In the second installment of our blog series, David Gaines, English professor and Dylan expert (and superfan), answers the Dylan Questionnaire.
What was the first Dylan album you purchased? What’s your favorite? Your least favorite?
First album: The Freewheelin’ Bob Dylan in Grand Prairie, Texas at Wray’s Record Store in 1963. Favorite: Blood on the Tracks (and New York Sessions even more than what we got initially). Least favorite: Knocked Out Loaded (with the crucial exception of “Brownsville Girl”).
What’s Dylan song tops your personal playlist and why?
“Mr. Tambourine Man” for when I first heard it and every time I hear it. The penultimate stanza (Then take me disappearin’ through the smoke rings of my mind) is beautiful beyond description and some of his live harmonica outros to it are as well.
How many Dylan concerts have you attended? Describe the performance you found most memorable.
I’ve seen Dylan a little over a dozen times over forty plus years. His performance in Grand Prairie in 2012 (the night after seeing Leonard Cohen in Austin) was particularly resonant for me because (1) the performance was less than five miles from where I grew up listening to Dylan in Wray’s and on the radio and (2) we were right at the stage when he turned in our general direction and adlibbed and that’s a long time right after the line the next sixty seconds can feel like eternity in “Things Have Changed.” Sitting at his white piano and sort of looking our way, he grinned as if he was indeed pleased with the moment.
In no more than 100 words, describe why Dylan matters.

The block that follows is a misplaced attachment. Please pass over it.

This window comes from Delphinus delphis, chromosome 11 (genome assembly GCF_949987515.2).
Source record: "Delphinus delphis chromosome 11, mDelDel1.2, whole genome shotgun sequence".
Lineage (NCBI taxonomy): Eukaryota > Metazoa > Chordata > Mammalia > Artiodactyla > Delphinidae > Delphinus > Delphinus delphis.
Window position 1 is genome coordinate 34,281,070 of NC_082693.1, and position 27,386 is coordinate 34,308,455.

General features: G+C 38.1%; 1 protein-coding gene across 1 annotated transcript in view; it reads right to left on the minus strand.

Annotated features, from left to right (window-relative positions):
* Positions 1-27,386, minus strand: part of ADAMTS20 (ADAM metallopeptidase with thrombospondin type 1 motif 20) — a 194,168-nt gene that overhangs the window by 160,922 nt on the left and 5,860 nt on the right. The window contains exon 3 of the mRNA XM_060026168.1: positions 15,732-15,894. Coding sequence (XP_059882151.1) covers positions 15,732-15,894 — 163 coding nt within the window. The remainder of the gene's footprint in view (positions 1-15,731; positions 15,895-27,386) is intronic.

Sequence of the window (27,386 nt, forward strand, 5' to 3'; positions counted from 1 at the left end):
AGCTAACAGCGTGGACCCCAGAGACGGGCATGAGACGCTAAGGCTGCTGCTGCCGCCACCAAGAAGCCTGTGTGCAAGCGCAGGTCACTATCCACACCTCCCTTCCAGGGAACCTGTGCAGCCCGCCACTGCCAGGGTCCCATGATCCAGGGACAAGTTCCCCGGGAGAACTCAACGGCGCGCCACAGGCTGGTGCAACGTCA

Dylan has given us much of the soundtrack of the last fifty years. His lyrics that pop up on Tiananmen Square and Madison Avenue as well as in judicial decisions and sports broadcasts. His music provides ways into conversations about art, politics, love, faith, and creativity. Dylan’s work has run through my closest relationships in and out of classrooms and cars, houses and bars. It reminds us of what matters and endures. Our lives are richer for his mind, heart, humor, and courage.
David Gaines is Professor of English and Director of Fellowships and Scholarships at Southwestern University in Georgetown, Texas. He has received numerous teaching and advising awards in his thirty-year career. Author of In Dylan Town: A Fan’s Life (University of Iowa Press, 2015) and articles for a wide variety of publications ranging from The Chronicle of Higher Education and The Boston Globe to Texas Monthly and Dylan fanzines Montague Street and The Bridge, he is currently working on a project about Dylan’sTheme Time Radio Hour as well as a history of 630 acres in the Texas Hill Country. His thoughts on Dylan’s reception of the Nobel Prize were broadcast on Al Jazeera, National Public Radio, and the official SVT documentary. His wife Norma and all four of their children are Dylan fans of varying degrees. And the first song his newborn granddaughter Willow heard three weeks ago was Dylan’s version of “Froggy Went a Courtin’.”